M: 8 /10
Analysis from tofu soaked in pork blood:
This… is an interesting book. This was one of the last Ellis books I read on my initial binge of the author’s work. His other books all have glimpses of the extreme graphic imagery that takes up many pages of American Psycho, but this one is in a class of its own for sure.
American Psycho immediately opens with the Ellis-rambling style of heavy, dense descriptions of everything and everyone in the room. It works very well here, as the main character, Patrick Bateman, is shown to be drowning in the details, so much so that the darkest part of his mind may or may not be unleashed to the highest degree, leaving such a body count in its wake that large murderous rampages are simply left out of the book, an afterthought by Patrick.
The reveal of the darkest parts of this book is ramped up slowly in the beginning. A wall street lifestyle is painted with the ugliest of people, saying the nastiest things and wearing the most expensive suits. Nobody seems to know who anybody really is, confusing one other for somebody else. There are hardly any likable people in these pages, Patrick Bateman, perhaps being the most disdainful of the bunch. This all gets washed away in blood as the story progresses.
Chapters trade-off between expensive dinners, (very very) graphic sex scenes, and violent dismemberment of women. It’s so explicit that even on my second read through it made me uncomfortable at times. I can’t help but feel like that’s the goal of this book, and if so, mission accomplished tenfold.
The ending suggests that this could all just possibly be the darkest part of Mr. Batman’s mind, stopping there simply as thoughts that couldn’t possibly be acted out to this degree. His life could potentially be so dull that he escapes to these places. There are no real answers, this is not an exit.
Analysis from a needle in a haystack, but one that is hiding from this book:
Holy hell, guys!! Nothing could have possibly prepared me for this book. I love Bret Easton Ellis. I am no connoisseur of his work, but what I have read I have loved. His style of writing is so distinctive. You are pulled and happy to go along for whatever ride he may take you on. This work was no different in that I was a willing participant. However, he did manage to make me feel guilty and disgusting about it.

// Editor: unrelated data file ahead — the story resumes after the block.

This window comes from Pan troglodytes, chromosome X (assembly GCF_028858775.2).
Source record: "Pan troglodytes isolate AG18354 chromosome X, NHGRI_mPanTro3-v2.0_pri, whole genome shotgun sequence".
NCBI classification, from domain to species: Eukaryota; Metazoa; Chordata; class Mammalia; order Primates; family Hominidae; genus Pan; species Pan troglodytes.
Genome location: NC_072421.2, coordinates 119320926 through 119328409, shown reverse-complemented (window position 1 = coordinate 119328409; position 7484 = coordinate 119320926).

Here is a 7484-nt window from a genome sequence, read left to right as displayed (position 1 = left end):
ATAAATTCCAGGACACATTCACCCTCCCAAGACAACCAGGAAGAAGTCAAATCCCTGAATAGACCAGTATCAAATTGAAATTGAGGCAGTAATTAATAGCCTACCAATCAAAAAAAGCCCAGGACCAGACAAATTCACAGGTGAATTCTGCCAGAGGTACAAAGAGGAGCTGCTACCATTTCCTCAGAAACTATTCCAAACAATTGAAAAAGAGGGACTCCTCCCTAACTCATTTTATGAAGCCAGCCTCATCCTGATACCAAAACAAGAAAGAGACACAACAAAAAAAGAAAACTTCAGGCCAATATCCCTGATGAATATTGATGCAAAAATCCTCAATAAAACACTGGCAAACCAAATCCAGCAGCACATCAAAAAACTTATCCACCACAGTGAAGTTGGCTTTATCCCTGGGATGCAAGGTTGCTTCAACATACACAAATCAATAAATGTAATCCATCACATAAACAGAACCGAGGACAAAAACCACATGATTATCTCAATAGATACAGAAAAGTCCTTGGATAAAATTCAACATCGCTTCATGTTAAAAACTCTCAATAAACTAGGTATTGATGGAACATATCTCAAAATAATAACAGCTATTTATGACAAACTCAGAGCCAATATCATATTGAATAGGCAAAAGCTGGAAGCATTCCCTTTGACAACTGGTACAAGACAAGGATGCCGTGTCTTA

Having married and divorced a narcissist, I will admit that many parts of the book were grating to me. The constant observation of materialism, the constant comparisons of others to the main character, and the relentless arrogance were a lot to consume. This though, is one of the author’s greatest talents in that even when triggered by his words, I am so addicted to the intensity of the emotions he provokes that I have to keep reading.
You can’t possibly review this book without touching on the graphic sexual and homicidal content. My main view when reading something like this is to first be concerned for the mind that concocted it in the first place. Surely Mr. Ellis has some dark corners of his mind, but this is grotesque and concerning. Only a depraved and truly sick person could think of such things and put them to paper. After I judged him harshly, I realized that I was feverishly soaking up every disgusting line and feigning for more so I might as well admit to being troubled too. Oh well, at least I’m in good company.
I believe I read the book quite literally. Perhaps the shock of it all took me out of the mental game when it comes to dissecting reason and motive. I simply took the book as a story of a narcissistic, homophobic, murdering, sociopathic pariah of society who gets away with atrocities because, well, the eighties! Everyone is so coked out or high on pharmaceuticals and stuck up their own asses and the newest restaurants or hip purchases that they can’t even muster up the decency to remember someone’s face to their name. So, of course, horrific things go unnoticed or simply overlooked because to truly see the evil of a person would mean a level of intimacy that no one cared to take the time for.
In the end, the book has been a delicious and disgusting ride. I imagine I’ll hop on for another round in a few years.
Bret Easton Ellis